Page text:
I try to live my life without regrets, to let go of small mistakes and missed opportunities, but some regrets, especially small ones, are largely unavoidable, like tiny, shallow nicks that leave an inexplicable scar. I know they’re of no consequence anymore—and likely never have been of any consequence at all—but, at times, they still nag at the back of my mind and, even more infrequently but persistently, will tumble to the front.
For whatever reason, I decided to share a few of those insignificant but persistent regrets.
While in Myanmar, I achieved a level of food poisoning that can only be described as ballistic. I spent a full two nights and two days in a darkened guesthouse room in Nyaung Shwe expelling unspeakable things from my body. To make matters worse, the lovely but noisy temples of Myanmar produce recordings of Buddhist chants from around 3am to around 5am, ensuring that sleep is made impossible and that samsara is made as unpleasant as possible.
At one point I tumbled from my bed, somehow made it to the washroom, and vomited boisterously and copiously into the sink (reaching the toilet, it seems, was beyond my abilities at the time). I had the presence of mind to realize that running the tap would only worsen the situation that had taken over my sink, but I was just dazed and confused enough to think scooping the vomitus into the nearby trash can was a good workaround. My work done and my stomach settled (for the moment), I returned to my bed.
Sometime later, my strengths regained, I left the guesthouse and headed for Bagan. Only much later did I realize that I had never cleaned out that trash can of my digestive horrors. Even now, I cringe as I imagine the poor Burmese staff picking up the oddly heavy trash can, expecting to empty it of a few scraps of tissue and maybe a Q-tip, only to find it half-filled with a liter of congealed vomit. I genuinely hope he or she just threw the whole thing out. Sometimes I get the urge to book a ticket to Nyaung Shwe, find the guesthouse and apologize profusely. Maybe buy them a new trash can.
While walking in Montreal with my friend Paul (not Paul Walker; a normal, still-living Paul), we crossed a couple of young women carrying an oversized couch along the sidewalk. They were laughing, but it was the kinda laugh you produce when you’re struggling not to shout something like, “Dammit, Angela, will you please lift your end higher ’cause the edge of this thing keeps catching on my goddamn belt buckle!” or “For Christ’s sake, Emily, can you speed up, you sack of dumbass?”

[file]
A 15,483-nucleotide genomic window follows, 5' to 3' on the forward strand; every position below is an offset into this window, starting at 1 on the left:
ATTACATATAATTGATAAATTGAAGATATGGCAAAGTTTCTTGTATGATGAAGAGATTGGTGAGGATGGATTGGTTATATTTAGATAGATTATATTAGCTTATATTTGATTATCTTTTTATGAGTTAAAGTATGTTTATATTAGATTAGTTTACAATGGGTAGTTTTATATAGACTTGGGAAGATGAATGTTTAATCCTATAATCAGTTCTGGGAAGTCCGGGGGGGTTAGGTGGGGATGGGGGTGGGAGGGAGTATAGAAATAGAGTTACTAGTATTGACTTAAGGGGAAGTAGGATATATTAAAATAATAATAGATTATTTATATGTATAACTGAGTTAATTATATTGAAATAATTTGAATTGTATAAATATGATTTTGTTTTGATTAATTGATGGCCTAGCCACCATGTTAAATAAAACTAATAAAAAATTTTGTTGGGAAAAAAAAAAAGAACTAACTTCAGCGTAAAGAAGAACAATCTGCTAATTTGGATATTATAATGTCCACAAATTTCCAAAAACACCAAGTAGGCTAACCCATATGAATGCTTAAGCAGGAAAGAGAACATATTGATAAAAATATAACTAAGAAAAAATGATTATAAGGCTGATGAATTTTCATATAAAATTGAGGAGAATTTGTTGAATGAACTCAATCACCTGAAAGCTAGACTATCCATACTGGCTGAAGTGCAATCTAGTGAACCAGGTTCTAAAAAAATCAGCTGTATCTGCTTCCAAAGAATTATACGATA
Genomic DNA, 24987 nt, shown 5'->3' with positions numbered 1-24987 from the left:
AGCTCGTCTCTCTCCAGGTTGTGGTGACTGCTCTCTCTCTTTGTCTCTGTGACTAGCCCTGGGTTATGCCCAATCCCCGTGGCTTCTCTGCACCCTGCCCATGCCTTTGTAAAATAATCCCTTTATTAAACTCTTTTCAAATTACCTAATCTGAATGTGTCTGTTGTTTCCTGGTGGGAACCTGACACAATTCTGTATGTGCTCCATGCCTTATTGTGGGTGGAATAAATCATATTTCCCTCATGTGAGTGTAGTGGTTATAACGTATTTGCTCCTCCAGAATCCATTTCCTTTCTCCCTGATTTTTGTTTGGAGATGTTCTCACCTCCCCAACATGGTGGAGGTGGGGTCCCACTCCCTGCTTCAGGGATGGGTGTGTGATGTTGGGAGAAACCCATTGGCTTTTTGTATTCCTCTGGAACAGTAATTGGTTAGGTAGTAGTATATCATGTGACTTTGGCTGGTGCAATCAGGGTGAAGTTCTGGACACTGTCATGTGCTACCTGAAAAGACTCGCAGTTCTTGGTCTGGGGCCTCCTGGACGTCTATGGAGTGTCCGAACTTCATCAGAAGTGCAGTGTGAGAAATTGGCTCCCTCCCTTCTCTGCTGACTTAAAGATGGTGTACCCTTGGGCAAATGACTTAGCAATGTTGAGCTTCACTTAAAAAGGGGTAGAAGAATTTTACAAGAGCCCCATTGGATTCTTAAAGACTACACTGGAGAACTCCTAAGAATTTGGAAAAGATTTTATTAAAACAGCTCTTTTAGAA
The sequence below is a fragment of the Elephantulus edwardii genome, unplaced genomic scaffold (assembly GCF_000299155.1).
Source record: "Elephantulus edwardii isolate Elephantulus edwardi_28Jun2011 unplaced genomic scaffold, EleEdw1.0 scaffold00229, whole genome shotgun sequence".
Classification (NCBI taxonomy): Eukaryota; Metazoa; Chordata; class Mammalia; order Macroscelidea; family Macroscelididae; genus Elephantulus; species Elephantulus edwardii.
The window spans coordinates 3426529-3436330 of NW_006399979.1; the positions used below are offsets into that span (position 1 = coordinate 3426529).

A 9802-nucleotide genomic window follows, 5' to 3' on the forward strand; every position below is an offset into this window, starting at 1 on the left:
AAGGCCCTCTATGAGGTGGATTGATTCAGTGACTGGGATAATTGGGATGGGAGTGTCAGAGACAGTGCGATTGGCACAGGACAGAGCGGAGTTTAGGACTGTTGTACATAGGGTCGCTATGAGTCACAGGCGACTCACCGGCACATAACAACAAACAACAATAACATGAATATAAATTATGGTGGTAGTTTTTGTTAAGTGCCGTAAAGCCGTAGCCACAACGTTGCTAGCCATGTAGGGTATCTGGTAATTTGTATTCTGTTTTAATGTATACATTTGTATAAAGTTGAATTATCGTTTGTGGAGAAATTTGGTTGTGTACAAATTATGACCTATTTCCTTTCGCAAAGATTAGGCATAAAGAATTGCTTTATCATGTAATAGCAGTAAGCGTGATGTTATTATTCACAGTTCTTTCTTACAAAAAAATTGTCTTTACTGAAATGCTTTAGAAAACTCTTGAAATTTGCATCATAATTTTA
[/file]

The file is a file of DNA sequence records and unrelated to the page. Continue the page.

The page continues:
They had adopted a somewhat circuitous route along the sidewalk, sometimes scraping the couch along the nearby wall while, at other moments, seeming intent on leaving the sidewalk entirely and merging with traffic. At the same time, they raised and lowered the couch every few meters, as though practicing for the role of the dragon in a Chinese parade. Paul and I dutifully stepped out of their way, giving them plenty of room, and watched them make their slow, torturously three-dimensional way past us.
I think we made it one or two blocks before Paul turned to me and said, “Should we have offered to help them?” I glanced at him and said, “Yes.” We stopped and looked back the way we’d come. They were gone, maybe beyond a slight hill or around a corner or wholly swallowed by their couch.
“Do we go back?” Paul asked.
I considered it, but now it felt weird and a tad insulting and even creepy. Like what, run back there? Seemed like that would just say, “Hey, we saw you about three minutes and a hundred yards ago and did nothing but, now that we’ve had to think about it, we think helping you would be a great way to find out where you live.”
I shook my head. “No, it’s too late.”
We kept walking.
I don’t regret not running back to offer belated assistance. I think that was the right call. But I definitely regret not offering help in the first place. But I’m sure they made it. Sorry, ladies.
On the set of the Richard Donner film, Timeline—a film largely and rightfully ignored by viewers and reviewers alike—I had a scene with Paul Walker and his childhood friend. The childhood friend was named Randal or Marshal or something like that (I really should remember because it was tattooed on his back, as though he were constantly wearing an invisible jersey in a forever game of shirts and skins, his having pledged his undying allegiance to the latter team), and his official role was as Paul Walker’s assistant, though he would also participate in the occasional scene.
We were all standing around the professor, played by Billy Connelly, to celebrate the old gent’s birthday. During the scene (the entirety of which was later cut), with cameras rolling, Paul Walker reached into a nearby ice box and pulled out a can of beer, which he handed to Randal (or Marshal or whatever). Randal, though, did not see the proffered beverage. I did. In fact, not only did I see the beer, see what Paul Walker was doing and read his intentions for a bit of celebratory improv, I also met his sky-blue eyes. And I did nothing. I could have nudged Randal or Marshal or whatever, then nodded at the hovering beer can, which he would have immediately grabbed from his good buddy Paul Walker’s waiting grip. Or I could even have reached across and grabbed it myself, popping it open and celebrating my sneaky win with a generous gulp. But no. I did none of that. I just stood there, frozen. I left Paul Walker hanging. I let Paul Walker down. And now he’s dead.